Unconventional thinking about the Middle East.

Saturday, August 18, 2007

The Sunnis Lose

As predicted two weeks ago here on Talisman Gate, the Sunnis have played themselves out of the Iraqi political game after staging a desperate gambit to gather more power and keep their own coalition from breaking-up.

The Shiites and the Kurds went ahead with forming a ‘coalition of moderates’ and intend to form a new cabinet based on their understanding, reached a couple of days ago. They had intended to win over the Sunni Iraqi Islamic Party as window-dressing, but when the latter chose to shackle themselves to the ranks of Sunni radicals, the ‘coalition of moderates’—comprising PM Nouri Maliki (Da’awa Party), Abdel-Aziz al-Hakim (Supreme Council), President Jalal Talabani (PUK), and Kurdistan Region President Massoud Barzani (KDP)—simply went ahead without them, to the horror of American diplomats keen on showcasing ‘political progress’ to the US Congress in a report to be submitted in mid-September.

But all these developments are actually signs of healthy political progress: politics in Iraq have matured into the dynamics of parliamentary democracy, where coalitions are formed for the purpose of governing rather than for the purpose of maintaining a semblance of inter-sectarian and inter-ethnic consensual politics, but crippling the resolve of active governing and change in the meantime. Sunnis are now welcome as equal partners in running the country, but should they continue stonewalling the progress of a new Iraq (…and secretly supporting the insurgency) in the hope of renegotiating their political clout, then they will find themselves out of the picture—and that’s exactly what happened.

Problem is, many American diplomats, spies, journalists and academics who focus on the Middle East simply cannot understand the region without the notion of Sunni dominance. The supposedly marginal minorities, such as the Shiites and the Kurds, should always be subservient to the Sunnis, goes this line of thinking. It doesn’t matter if the Shiites and Kurds constitute over 80 percent of the Iraqi nation; “What will the Saudis say?” is the refrain of this crowd.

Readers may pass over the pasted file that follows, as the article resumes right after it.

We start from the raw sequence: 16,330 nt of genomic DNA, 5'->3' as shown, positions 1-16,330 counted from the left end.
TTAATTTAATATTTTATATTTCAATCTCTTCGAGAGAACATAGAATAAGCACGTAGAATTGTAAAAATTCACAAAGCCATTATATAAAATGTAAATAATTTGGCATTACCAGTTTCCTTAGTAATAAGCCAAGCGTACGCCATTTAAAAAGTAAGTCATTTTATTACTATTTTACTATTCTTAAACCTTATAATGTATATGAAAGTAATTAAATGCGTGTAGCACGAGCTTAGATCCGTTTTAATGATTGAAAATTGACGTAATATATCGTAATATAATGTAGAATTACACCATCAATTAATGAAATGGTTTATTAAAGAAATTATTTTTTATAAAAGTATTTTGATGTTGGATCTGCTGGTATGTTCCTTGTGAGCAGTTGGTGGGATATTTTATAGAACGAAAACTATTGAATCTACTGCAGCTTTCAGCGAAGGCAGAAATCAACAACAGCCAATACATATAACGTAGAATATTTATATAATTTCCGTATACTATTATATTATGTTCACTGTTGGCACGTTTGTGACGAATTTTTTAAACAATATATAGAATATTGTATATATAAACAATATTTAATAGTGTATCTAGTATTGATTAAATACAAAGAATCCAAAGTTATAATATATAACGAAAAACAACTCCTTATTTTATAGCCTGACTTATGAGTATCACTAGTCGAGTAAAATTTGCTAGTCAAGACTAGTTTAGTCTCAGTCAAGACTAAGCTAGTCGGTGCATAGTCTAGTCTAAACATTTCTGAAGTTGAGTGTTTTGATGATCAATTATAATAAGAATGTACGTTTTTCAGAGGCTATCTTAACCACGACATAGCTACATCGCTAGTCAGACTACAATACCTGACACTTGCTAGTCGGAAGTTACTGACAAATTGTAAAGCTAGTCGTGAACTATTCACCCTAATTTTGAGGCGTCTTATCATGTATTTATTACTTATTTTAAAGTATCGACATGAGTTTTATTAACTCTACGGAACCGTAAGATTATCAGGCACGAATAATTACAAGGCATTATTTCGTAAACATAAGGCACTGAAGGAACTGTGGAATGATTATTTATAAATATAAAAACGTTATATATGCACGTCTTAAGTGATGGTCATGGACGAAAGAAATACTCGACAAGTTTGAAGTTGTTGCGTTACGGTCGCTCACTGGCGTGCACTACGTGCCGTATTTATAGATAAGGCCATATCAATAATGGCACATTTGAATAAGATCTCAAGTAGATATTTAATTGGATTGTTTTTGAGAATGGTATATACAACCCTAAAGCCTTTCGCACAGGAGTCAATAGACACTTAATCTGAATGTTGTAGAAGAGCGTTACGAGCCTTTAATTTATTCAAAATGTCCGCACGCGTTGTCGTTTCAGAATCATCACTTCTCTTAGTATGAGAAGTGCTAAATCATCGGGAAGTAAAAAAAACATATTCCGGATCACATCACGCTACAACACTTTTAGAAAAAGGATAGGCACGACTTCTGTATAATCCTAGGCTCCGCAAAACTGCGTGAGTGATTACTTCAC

Well, what the Saudis have to say matters very little in Iraq, and once Iraq gets back on its legs and breathes petro-fire around the neighborhood, the Saudis will matter very little across the Middle East. A new paradigm is forming, and many traditional American centers of wisdom on the region are ill-equipped to understand it.

The Sunnis of Iraq believed that their talent and proclivity for violence would matter more than Shiite and Kurdish numbers; if only they could hurt America enough, then they’d get power that is disproportionate to their votes. America, in its electoral panic and misunderstanding of the new Iraq, went the extra mile for them and found itself as their unlikely attorney, bartering for a better deal. But the former and current victims, the Shiites and Kurds, dug in their negotiating heals and were unwilling to squander their historical opportunity at role reversal. Now that the insurgency has failed both militarily and politically, there is no more incentive to reach a hasty deal—and the Shiites and Kurds can afford to be magnanimous in victory, or not.

Thus, the Sunnis now fit the Arabic proverb that goes:

ضربني وبكى, سبقني واشتكى

(He hit me and cried, then was quick to complain)

The Sunni politicos of Iraq are behaving now as classic victims, rather than would-be rulers. They are divided, petty, vitriolic, uncompromising, and they seek sanctuary and strength from outside patrons. This is a community on the decline; it is being reduced to its logical size as a small minority.

Such is the new reality of Iraq, but it’s no wonder if Congress doesn’t get it: those who are supposed to explain this new reality to them—the diplomats, spooks, journos and academes—don’t get it either.

11 Comments:

Blogger bg said...

++

imo, it's most welcomed news.. :)

New Coalition Is Reached To Rule Iraq

excerpts:

[The deal, which would align two of the three major Shiite parties with the two major Kurdish parties, is notable in part because it excludes Sunni parties, including the Iraqi Islamic Party led by the current Sunni vice president, Tariq al-Hashemi. A statement signed by Prime Minister Maliki, as well as leaders of the other major factions in the new coalition, said that they would be able to command a majority in the 275-seat parliament in Baghdad.]